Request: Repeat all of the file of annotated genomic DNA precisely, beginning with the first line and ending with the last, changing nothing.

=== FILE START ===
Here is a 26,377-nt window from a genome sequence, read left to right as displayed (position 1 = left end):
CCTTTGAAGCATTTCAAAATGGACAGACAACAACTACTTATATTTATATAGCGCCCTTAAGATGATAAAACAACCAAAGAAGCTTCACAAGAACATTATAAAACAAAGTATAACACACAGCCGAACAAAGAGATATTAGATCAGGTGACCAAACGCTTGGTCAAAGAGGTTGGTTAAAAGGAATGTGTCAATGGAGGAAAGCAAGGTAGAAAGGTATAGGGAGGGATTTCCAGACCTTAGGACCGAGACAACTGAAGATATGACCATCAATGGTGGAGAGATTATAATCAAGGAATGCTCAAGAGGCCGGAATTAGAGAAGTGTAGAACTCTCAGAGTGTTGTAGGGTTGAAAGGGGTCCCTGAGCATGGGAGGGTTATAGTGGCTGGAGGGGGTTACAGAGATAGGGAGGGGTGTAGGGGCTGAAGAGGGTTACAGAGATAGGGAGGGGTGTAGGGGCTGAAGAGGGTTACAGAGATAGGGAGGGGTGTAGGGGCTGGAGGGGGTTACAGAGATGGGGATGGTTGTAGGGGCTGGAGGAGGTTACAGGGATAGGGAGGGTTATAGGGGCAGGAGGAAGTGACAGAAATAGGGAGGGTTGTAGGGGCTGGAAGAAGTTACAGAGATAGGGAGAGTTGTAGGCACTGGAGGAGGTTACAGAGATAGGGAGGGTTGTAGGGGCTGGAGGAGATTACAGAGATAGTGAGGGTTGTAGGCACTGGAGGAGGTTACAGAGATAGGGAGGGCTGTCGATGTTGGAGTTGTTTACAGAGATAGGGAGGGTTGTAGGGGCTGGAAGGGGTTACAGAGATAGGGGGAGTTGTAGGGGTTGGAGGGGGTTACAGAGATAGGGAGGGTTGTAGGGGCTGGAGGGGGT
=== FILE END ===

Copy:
Here is a 26,377-nt window from a genome sequence, read left to right as displayed (position 1 = left end):
CCTTTGAAGCATTTCAAAATGGACAGACAACAACTACTTATATTTATATAGCGCCCTTAAGATGATAAAACAACCAAAGAAGCTTCACAAGAACATTATAAAACAAAGTATAACACACAGCCGAACAAAGAGATATTAGATCAGGTGACCAAACGCTTGGTCAAAGAGGTTGGTTAAAAGGAATGTGTCAATGGAGGAAAGCAAGGTAGAAAGGTATAGGGAGGGATTTCCAGACCTTAGGACCGAGACAACTGAAGATATGACCATCAATGGTGGAGAGATTATAATCAAGGAATGCTCAAGAGGCCGGAATTAGAGAAGTGTAGAACTCTCAGAGTGTTGTAGGGTTGAAAGGGGTCCCTGAGCATGGGAGGGTTATAGTGGCTGGAGGGGGTTACAGAGATAGGGAGGGGTGTAGGGGCTGAAGAGGGTTACAGAGATAGGGAGGGGTGTAGGGGCTGAAGAGGGTTACAGAGATAGGGAGGGGTGTAGGGGCTGGAGGGGGTTACAGAGATGGGGATGGTTGTAGGGGCTGGAGGAGGTTACAGGGATAGGGAGGGTTATAGGGGCAGGAGGAAGTGACAGAAATAGGGAGGGTTGTAGGGGCTGGAAGAAGTTACAGAGATAGGGAGAGTTGTAGGCACTGGAGGAGGTTACAGAGATAGGGAGGGTTGTAGGGGCTGGAGGAGATTACAGAGATAGTGAGGGTTGTAGGCACTGGAGGAGGTTACAGAGATAGGGAGGGCTGTCGATGTTGGAGTTGTTTACAGAGATAGGGAGGGTTGTAGGGGCTGGAAGGGGTTACAGAGATAGGGGGAGTTGTAGGGGTTGGAGGGGGTTACAGAGATAGGGAGGGTTGTAGGGGCTGGAGGGGGT